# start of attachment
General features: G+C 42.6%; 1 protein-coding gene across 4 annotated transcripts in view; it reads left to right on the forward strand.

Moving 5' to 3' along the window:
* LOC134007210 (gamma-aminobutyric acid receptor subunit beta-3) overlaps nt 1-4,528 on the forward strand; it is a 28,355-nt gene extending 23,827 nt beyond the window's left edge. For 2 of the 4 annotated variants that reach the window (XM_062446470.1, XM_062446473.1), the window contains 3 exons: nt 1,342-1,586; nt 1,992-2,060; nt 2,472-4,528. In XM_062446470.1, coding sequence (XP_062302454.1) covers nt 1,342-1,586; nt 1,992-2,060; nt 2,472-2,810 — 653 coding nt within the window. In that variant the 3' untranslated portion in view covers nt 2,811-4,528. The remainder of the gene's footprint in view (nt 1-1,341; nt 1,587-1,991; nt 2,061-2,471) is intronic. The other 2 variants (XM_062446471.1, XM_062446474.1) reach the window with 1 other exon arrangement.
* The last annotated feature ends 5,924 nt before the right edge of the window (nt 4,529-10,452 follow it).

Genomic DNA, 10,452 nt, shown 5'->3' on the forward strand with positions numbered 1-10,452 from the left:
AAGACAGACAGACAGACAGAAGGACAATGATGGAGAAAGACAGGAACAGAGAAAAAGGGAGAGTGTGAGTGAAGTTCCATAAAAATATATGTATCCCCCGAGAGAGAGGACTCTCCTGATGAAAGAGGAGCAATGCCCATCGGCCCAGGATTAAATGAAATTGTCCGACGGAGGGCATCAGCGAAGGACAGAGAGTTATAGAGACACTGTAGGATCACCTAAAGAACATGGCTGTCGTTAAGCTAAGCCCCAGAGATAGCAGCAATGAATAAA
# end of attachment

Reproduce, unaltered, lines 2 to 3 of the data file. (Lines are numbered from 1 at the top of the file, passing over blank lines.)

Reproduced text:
Moving 5' to 3' along the window:
* LOC134007210 (gamma-aminobutyric acid receptor subunit beta-3) overlaps nt 1-4,528 on the forward strand; it is a 28,355-nt gene extending 23,827 nt beyond the window's left edge. For 2 of the 4 annotated variants that reach the window (XM_062446470.1, XM_062446473.1), the window contains 3 exons: nt 1,342-1,586; nt 1,992-2,060; nt 2,472-4,528. In XM_062446470.1, coding sequence (XP_062302454.1) covers nt 1,342-1,586; nt 1,992-2,060; nt 2,472-2,810 — 653 coding nt within the window. In that variant the 3' untranslated portion in view covers nt 2,811-4,528. The remainder of the gene's footprint in view (nt 1-1,341; nt 1,587-1,991; nt 2,061-2,471) is intronic. The other 2 variants (XM_062446471.1, XM_062446474.1) reach the window with 1 other exon arrangement.